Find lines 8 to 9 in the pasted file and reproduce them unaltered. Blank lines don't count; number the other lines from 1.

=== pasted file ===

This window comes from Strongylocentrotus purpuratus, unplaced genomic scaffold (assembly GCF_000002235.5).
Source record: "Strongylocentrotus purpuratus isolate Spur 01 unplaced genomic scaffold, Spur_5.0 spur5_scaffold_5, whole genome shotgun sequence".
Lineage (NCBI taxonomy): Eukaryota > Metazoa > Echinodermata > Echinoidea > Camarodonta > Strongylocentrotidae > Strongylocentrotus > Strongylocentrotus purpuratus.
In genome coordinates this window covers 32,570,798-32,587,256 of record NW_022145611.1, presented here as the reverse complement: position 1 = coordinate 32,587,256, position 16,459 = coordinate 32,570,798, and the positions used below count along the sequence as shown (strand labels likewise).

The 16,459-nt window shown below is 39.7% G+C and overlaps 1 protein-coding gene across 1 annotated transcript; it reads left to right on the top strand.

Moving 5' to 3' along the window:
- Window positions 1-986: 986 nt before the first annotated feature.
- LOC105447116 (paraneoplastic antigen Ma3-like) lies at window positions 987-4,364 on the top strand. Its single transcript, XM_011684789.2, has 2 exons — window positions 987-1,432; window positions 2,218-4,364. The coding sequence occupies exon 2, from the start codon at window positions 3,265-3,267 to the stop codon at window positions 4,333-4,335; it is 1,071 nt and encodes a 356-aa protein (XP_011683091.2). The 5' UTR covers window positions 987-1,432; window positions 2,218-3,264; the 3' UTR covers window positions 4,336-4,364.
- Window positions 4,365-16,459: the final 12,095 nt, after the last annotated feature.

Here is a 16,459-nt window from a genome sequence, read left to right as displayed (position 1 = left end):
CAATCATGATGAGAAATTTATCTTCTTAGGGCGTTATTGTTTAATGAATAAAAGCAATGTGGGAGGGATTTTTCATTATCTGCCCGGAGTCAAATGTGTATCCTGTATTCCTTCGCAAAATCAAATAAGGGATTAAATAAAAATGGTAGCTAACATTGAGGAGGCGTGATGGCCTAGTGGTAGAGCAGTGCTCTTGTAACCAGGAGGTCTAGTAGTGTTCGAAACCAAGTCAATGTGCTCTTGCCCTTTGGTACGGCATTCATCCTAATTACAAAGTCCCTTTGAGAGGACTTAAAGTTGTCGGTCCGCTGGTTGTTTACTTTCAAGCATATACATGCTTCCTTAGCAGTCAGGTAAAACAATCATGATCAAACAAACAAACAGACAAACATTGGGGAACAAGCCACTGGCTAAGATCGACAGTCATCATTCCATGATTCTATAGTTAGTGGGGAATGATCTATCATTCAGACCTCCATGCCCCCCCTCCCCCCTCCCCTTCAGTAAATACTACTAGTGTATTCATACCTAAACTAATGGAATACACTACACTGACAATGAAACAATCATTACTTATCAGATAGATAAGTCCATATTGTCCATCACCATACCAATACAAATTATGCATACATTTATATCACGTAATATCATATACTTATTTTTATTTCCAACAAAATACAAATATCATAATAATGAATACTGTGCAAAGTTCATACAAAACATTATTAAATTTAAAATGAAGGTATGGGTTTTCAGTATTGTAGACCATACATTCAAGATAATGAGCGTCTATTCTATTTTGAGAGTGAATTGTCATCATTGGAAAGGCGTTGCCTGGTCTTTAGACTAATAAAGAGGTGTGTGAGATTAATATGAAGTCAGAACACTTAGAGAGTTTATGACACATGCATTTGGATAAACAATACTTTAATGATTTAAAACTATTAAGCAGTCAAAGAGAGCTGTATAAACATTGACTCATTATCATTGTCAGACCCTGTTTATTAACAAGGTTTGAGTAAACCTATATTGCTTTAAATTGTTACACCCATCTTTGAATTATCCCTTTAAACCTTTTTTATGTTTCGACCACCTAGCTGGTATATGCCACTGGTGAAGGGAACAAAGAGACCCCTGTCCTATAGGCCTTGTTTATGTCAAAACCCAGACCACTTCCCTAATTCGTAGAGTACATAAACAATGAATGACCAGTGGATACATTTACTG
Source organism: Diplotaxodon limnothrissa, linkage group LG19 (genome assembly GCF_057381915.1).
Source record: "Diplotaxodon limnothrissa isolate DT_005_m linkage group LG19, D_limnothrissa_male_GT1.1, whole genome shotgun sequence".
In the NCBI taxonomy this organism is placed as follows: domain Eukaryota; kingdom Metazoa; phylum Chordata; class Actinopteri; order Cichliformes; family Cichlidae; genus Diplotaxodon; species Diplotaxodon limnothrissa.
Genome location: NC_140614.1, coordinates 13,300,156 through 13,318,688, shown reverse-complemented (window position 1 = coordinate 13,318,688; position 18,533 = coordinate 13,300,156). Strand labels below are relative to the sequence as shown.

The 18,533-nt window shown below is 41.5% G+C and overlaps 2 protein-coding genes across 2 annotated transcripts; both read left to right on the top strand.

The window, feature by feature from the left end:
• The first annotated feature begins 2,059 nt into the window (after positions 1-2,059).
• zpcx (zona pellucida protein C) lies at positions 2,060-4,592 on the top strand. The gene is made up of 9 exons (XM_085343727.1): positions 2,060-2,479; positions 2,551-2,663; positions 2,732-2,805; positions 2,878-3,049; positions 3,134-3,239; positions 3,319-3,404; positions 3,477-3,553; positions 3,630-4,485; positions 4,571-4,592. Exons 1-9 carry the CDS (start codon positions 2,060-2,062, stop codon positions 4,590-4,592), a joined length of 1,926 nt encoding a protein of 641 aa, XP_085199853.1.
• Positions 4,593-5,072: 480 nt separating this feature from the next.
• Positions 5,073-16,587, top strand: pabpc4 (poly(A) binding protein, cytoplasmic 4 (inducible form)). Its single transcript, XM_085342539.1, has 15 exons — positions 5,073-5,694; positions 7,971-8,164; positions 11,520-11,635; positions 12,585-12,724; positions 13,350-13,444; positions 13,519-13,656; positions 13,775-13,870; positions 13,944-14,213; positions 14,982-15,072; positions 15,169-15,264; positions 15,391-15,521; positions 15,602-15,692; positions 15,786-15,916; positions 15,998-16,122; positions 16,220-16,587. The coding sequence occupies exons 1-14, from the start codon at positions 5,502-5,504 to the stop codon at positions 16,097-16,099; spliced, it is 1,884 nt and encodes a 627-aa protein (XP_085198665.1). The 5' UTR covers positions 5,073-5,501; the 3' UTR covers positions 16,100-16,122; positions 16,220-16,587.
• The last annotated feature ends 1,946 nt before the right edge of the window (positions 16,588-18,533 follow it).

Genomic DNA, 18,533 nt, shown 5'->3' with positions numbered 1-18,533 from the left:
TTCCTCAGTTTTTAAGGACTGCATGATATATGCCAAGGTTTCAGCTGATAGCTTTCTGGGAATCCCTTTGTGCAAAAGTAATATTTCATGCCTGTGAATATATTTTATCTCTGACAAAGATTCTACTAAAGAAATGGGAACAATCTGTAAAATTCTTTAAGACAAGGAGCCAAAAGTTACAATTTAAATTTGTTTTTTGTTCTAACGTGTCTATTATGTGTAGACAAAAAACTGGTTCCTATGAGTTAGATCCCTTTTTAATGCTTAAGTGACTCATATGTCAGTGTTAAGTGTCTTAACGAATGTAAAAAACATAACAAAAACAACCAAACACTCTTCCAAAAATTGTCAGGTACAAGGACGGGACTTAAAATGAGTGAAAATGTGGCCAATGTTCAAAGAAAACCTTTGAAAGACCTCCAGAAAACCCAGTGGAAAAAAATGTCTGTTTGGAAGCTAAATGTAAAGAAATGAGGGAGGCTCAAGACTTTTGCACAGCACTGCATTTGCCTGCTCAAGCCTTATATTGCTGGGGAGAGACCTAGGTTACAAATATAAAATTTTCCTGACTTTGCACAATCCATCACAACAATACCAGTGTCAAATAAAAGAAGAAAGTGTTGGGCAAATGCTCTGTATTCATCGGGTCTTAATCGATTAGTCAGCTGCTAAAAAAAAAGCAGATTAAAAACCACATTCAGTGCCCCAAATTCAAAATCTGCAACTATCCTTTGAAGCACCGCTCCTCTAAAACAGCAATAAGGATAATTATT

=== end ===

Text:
- LOC105447116 (paraneoplastic antigen Ma3-like) lies at window positions 987-4,364 on the top strand. Its single transcript, XM_011684789.2, has 2 exons — window positions 987-1,432; window positions 2,218-4,364. The coding sequence occupies exon 2, from the start codon at window positions 3,265-3,267 to the stop codon at window positions 4,333-4,335; it is 1,071 nt and encodes a 356-aa protein (XP_011683091.2). The 5' UTR covers window positions 987-1,432; window positions 2,218-3,264; the 3' UTR covers window positions 4,336-4,364.
- Window positions 4,365-16,459: the final 12,095 nt, after the last annotated feature.